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Prague Security Studies Institute is pleased to introduce its first issue of TIDS Newsletter, 
which will provide you with the latest updates and analysis on Technology, Infrastructructure,  Data & Security in the context of the Czech Republic and Central Europe with a particular focus on cyber, economic & financial security.
  • In the framework of the  Cyber Security Month, PSSI organized, in cooperation with National Cyber and Information Security Agency (NCISA), the second edition of our Cyber Security Academy where participants from academia and the public and private sectors discussed some of the most pressing issues with renowned experts, including Keir Giles (Chatham House); Max Smeets (ETH Zurich); Merle Maigre (CybExer); Lauri Almann (ERA BHC); Oren Elimelech (IDC Herzliya) or Jakub Kalenský (Atlantic Council). 
  • At the end of the European Cyber Security Month, PSSI organized, in cooperation with American Center, a roundtable discussion on cyber security in the financial sector that featured Dominik Stroukal (CEVRO Institut); Alex Ivančo (Ministry of Finance); Milan Zrcek (ČSOB Bank) and Petr Dvořák (Czech FinTech start-up Wultra), who underlined current and prospective challenges in fighting financial crime, as well as the importance of cyber hygiene and cross-sectoral collaboration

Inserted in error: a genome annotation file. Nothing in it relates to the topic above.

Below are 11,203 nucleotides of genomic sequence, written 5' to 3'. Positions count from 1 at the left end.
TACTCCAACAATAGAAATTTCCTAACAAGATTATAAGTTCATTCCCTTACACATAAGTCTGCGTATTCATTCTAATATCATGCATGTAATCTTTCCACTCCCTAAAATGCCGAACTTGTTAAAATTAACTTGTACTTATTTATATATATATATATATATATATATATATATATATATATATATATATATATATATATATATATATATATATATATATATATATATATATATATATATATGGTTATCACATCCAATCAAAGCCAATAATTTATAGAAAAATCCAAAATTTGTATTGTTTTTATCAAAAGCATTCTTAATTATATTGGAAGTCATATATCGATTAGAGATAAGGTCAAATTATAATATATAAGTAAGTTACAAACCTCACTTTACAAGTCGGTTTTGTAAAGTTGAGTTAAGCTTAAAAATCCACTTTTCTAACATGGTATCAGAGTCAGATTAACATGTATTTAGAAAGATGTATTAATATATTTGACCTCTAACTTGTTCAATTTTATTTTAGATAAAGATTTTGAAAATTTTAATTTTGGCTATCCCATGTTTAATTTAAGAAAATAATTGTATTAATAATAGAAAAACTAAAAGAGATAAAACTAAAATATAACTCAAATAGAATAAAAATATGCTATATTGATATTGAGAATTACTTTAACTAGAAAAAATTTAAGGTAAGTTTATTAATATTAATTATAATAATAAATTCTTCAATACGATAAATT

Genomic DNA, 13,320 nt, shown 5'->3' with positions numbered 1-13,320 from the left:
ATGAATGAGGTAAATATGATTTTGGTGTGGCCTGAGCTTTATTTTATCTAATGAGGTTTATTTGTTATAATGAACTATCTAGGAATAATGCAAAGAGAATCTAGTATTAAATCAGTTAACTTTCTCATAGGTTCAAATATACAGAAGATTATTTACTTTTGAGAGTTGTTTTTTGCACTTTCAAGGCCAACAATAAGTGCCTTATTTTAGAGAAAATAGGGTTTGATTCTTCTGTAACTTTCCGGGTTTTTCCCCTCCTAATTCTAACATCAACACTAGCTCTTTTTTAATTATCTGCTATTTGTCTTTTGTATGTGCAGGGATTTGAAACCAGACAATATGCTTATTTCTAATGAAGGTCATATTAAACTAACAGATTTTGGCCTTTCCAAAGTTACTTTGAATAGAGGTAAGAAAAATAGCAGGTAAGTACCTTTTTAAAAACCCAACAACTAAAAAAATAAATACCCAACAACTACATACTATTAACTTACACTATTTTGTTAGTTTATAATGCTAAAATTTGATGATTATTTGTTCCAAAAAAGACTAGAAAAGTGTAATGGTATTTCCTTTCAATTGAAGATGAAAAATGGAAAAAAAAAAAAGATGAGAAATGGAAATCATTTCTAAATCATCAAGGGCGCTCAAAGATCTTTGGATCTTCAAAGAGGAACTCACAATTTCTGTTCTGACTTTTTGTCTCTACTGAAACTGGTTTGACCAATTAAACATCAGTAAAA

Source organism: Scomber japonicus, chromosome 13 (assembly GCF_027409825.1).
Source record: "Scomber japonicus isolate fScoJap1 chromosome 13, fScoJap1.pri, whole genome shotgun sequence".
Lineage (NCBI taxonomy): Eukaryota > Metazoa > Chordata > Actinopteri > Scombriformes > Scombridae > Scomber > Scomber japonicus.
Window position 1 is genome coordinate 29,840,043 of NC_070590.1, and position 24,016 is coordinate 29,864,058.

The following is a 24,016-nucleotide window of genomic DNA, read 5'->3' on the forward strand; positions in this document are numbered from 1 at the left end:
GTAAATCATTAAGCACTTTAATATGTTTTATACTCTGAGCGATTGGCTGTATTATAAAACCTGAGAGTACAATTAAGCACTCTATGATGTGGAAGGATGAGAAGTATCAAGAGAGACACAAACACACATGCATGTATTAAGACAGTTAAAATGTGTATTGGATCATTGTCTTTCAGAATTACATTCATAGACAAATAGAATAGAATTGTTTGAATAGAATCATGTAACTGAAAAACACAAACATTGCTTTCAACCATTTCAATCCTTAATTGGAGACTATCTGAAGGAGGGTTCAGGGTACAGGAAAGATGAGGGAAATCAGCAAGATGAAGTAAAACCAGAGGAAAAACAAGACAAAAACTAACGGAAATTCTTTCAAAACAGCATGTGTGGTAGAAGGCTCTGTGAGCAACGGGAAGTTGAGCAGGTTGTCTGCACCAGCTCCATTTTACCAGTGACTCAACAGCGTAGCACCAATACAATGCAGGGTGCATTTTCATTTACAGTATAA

• RWR Advisory, a Washington-based consultancy founded by PSSI's Chairman Roger W. Robinson, Jr., has launched a complex Huawei Risk Tracker that provides visuals and research demonstrating Huawei's long-running and consistent track record of alleged abuses across these various categories. In an article published by Hillsdale College’s prestigious Imprimis, Roger W. Robinson, Jr. maps out the material risks associated with American investors unwittingly providing hundreds of billions of dollars to Chinese corporate “bad actors” (e.g. national security and human rights abusers) as well as sensible, achievable solutions.